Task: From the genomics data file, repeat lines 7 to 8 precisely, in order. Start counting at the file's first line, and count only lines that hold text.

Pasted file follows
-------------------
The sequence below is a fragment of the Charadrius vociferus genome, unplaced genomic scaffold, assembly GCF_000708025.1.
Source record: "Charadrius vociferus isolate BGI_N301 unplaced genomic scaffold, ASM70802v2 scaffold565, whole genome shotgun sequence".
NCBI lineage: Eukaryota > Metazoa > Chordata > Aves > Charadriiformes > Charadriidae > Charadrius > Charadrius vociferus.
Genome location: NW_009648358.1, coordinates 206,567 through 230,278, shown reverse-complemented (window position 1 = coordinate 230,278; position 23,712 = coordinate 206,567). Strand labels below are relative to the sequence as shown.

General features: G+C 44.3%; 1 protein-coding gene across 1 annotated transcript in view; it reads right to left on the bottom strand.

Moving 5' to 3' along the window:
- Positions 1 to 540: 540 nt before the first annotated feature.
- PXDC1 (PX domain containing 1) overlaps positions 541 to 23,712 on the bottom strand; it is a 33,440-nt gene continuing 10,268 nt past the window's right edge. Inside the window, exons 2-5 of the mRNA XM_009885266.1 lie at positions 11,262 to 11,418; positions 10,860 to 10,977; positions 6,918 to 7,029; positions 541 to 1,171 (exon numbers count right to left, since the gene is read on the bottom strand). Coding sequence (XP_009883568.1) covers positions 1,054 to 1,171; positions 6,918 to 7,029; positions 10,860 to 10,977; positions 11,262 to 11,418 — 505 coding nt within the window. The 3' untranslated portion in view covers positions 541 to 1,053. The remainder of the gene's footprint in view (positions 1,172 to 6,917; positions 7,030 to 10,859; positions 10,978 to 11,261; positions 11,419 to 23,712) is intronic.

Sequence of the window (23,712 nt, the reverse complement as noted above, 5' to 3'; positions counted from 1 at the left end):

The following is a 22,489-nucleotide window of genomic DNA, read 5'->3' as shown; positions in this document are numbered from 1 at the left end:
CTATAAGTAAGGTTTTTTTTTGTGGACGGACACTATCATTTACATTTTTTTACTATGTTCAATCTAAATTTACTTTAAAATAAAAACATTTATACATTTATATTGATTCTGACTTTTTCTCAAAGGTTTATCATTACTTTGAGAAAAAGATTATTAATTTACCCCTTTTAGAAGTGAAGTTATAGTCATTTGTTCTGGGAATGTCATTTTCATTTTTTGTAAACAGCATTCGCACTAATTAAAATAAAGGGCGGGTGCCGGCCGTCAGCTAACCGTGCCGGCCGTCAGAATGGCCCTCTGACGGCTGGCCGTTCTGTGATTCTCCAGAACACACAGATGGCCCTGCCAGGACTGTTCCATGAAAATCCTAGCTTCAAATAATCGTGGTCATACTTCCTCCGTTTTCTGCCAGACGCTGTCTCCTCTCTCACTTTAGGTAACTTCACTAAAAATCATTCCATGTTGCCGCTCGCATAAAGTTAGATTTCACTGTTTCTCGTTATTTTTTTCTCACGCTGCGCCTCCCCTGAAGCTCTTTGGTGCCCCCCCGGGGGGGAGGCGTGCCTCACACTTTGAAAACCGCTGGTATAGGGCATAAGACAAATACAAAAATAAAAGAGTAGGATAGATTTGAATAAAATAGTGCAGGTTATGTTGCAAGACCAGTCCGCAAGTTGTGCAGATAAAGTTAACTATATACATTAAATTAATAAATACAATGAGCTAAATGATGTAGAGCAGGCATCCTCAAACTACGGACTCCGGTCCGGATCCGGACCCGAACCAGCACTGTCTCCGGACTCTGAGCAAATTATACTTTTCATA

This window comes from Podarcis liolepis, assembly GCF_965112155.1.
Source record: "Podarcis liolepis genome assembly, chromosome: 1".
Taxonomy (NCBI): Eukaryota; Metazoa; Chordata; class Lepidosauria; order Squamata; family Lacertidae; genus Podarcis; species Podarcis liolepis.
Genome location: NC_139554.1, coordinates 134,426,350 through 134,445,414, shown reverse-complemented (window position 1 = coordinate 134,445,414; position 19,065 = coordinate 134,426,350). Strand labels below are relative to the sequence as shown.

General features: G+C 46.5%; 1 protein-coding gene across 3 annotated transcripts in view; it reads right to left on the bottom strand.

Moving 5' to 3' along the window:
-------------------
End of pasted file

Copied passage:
- Positions 1 to 540: 540 nt before the first annotated feature.
- PXDC1 (PX domain containing 1) overlaps positions 541 to 23,712 on the bottom strand; it is a 33,440-nt gene continuing 10,268 nt past the window's right edge. Inside the window, exons 2-5 of the mRNA XM_009885266.1 lie at positions 11,262 to 11,418; positions 10,860 to 10,977; positions 6,918 to 7,029; positions 541 to 1,171 (exon numbers count right to left, since the gene is read on the bottom strand). Coding sequence (XP_009883568.1) covers positions 1,054 to 1,171; positions 6,918 to 7,029; positions 10,860 to 10,977; positions 11,262 to 11,418 — 505 coding nt within the window. The 3' untranslated portion in view covers positions 541 to 1,053. The remainder of the gene's footprint in view (positions 1,172 to 6,917; positions 7,030 to 10,859; positions 10,978 to 11,261; positions 11,419 to 23,712) is intronic.